humanitarian open source software (HFOSS)

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Cloudera's Open Source Codeathon Project with Bay Area Discovery Museum

Cloudera Cares is a group of employees at Cloudera who give back to the community through philanthropic activities. Alison Yu helps lead Cloudera Cares and the Bay Area Discovery Museum partnership, a project coders will be able to contribute to while at Grace Hopper's Open Source Day codeathon this year. The Bay Area Discovery Museum focuses on igniting and advancing creative thinking for all children, which are skill sets that Alison believes are crucial for all children to develop well. As a native of the Bay Area, she also thinks it's important that the tech community give back locally...

Coding in a Safe Place

The Python Software Foundation's (PSF) Director Carol Willing is ready for the Grace Hopper Celebration of Women conference to start on October 14. One of the many highlights of her week will most definitely be the Open Source Day Codeathon, where some attendees will be making their very first contributions to open source. Carol will be mentoring coders for OpenHatch and the Systers' Volunteer Management System. OpenHatch matches people with projects, and Systers is the largest tech forum for women in the world. Learn more about these projects, and the PSF's role at Grace Hopper this year, in this interview.

Community Health Network in Houston Leverages Open Source Tech to Help Victims of Hurricane Harvey

Undaunted by the devastation caused by Hurricane Harvey in Houston, the Stephen F. Austin Community Health Network (SFA) responded to the crisis by leveraging open source technology to reach out to their patients and victims of the hurricane in areas of Texas that are virtually inaccessible. The Health Network, a Federally Qualified Health Center (FQHC) covering Brazoria County, is one of the areas hardest hit by Hurricane Harvey and currently recovering. Using an advanced cloud-based version of the OpenEMR software, the SFA Community Health Network has been able to treat patients in clinics physically unreachable by their medical providers.

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Global Open Source Health IT Project Gets $1 Million Donation From Cryptocurrency Philanthropy

David Raths | Healthcare Informatics | January 19, 2018

OpenMRS, Inc., an open source medical records platform used in developing countries, has received a $1 million donation from the Pineapple Fund, an $86 million cryptocurrency philanthropy created by an anonymous donor known only as “Pine.” Now in its 14th year, OpenMRS is being used in countries such as South Africa, Kenya, Rwanda, Lesotho, Zimbabwe, Mozambique, Uganda, Tanzania, Haiti, India, China, the United States, Pakistan, and many other places. This work is supported in part by many organizations including international and government aid groups, as well as for-profit and nonprofit corporations. Read More »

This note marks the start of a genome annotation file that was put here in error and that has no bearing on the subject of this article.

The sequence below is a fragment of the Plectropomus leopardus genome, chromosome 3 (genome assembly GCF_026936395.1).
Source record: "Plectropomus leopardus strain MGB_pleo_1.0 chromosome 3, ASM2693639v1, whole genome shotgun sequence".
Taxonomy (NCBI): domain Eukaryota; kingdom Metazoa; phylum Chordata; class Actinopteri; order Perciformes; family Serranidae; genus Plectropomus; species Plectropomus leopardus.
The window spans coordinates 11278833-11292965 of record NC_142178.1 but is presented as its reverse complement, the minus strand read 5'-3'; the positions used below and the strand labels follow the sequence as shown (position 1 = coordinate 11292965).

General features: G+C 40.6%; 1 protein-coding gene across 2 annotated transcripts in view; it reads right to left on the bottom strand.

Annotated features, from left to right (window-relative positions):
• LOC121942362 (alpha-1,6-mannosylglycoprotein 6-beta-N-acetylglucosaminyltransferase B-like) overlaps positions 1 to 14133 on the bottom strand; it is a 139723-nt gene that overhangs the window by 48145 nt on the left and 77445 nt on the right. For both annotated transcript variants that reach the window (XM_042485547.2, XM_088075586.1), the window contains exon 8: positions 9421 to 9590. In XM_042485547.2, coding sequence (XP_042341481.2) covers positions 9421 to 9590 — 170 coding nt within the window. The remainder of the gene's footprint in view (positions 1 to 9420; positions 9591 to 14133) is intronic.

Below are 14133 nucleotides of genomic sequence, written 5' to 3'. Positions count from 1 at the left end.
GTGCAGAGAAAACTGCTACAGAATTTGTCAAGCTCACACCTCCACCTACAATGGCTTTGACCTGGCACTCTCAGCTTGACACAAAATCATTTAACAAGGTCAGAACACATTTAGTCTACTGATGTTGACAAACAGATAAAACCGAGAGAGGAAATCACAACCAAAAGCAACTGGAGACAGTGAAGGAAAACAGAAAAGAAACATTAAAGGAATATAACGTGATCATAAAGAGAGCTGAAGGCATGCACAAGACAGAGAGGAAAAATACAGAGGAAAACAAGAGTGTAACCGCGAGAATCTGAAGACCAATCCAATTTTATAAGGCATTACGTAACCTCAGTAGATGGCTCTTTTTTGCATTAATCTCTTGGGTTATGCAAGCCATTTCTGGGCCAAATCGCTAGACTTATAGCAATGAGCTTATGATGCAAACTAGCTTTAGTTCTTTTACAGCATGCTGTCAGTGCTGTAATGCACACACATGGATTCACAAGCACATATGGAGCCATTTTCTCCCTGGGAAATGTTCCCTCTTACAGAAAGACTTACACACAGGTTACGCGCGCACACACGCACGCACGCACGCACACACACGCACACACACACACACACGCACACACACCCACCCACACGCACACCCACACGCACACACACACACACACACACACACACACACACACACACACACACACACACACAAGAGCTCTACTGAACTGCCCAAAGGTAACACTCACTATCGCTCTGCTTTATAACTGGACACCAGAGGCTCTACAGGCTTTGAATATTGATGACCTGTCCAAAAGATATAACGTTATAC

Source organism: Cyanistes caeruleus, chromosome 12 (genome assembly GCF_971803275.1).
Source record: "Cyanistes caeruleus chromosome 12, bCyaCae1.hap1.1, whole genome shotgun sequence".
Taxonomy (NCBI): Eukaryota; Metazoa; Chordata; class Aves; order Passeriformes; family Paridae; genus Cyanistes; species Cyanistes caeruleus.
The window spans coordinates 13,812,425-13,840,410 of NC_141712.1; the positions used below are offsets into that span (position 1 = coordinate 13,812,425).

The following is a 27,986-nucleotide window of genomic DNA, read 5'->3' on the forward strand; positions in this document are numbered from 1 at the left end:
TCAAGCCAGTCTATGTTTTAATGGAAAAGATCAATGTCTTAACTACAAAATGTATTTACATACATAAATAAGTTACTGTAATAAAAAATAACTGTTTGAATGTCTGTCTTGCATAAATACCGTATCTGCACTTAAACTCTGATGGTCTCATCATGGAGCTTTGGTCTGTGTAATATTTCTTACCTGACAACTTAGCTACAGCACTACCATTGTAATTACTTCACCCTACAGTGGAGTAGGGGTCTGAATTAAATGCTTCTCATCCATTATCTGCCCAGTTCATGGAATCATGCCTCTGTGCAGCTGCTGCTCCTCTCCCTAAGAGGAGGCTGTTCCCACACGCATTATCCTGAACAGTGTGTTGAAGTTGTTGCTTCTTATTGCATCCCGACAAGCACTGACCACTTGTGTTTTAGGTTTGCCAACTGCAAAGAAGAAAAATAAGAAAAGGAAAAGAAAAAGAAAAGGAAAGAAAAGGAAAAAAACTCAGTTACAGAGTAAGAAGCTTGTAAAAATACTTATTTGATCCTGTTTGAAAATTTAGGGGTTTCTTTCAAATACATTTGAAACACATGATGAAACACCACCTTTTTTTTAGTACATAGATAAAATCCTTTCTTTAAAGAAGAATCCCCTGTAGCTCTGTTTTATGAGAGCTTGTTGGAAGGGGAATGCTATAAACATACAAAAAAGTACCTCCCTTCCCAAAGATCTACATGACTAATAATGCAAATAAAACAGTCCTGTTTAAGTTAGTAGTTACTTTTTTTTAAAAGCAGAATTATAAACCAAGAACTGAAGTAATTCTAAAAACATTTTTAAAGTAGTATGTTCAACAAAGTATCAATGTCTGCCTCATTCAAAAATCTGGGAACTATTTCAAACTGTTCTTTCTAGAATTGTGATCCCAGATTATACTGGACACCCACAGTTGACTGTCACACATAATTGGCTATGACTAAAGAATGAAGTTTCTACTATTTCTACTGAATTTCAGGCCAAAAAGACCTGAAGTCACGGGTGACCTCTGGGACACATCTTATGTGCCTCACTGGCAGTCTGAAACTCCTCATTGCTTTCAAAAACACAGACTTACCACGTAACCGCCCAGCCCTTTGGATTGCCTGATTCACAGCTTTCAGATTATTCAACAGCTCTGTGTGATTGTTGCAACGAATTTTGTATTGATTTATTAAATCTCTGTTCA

Mozilla Pays It Forward

Mozilla and seven other organizations will be participating in the Grace Hopper Open Source Day codethon taking place during the main conference event, on October 14. Emma Irwin is a Community Education Lead with Mozilla, and talks to me about why Mozilla is involved in the codethon, what she gets out of it, and what participants learn from it...

Paul Biondich - One Million Reasons to Celebrate our Amazing OpenMRS Community…

Today, I’m thrilled to announce that OpenMRS, Inc. received a $1 million dollar donation from the Pineapple Fund. This donation came as a product of a competitive application process, awarded to initiatives that demonstrate international-scale impact and novel, innovative ways of solving society’s most vexing problems. We are looking forward to using this generous donation to further support our strategic goals, and to increase the long-term sustainability of the OpenMRS community. Stay tuned for more specifics about this important contribution in the days to come.

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The Anvil Podcast: OpenMRS

Several weeks ago I went to the O’Reilly Open Source Convention in Portland, Oregon. The OpenMRS project was represented there by a number of the team members, and I was able to have a few informal conversations with them. After I got back home, I conducted an interview with Ben Wolfe, who actually wasn’t at the conference, but he talked to me about what the OpenMRS project does, and who is using it in the world, and where it’s going in the future. We also talked a little bit about their Google Summer of Code students. Here’s my conversation with Ben.

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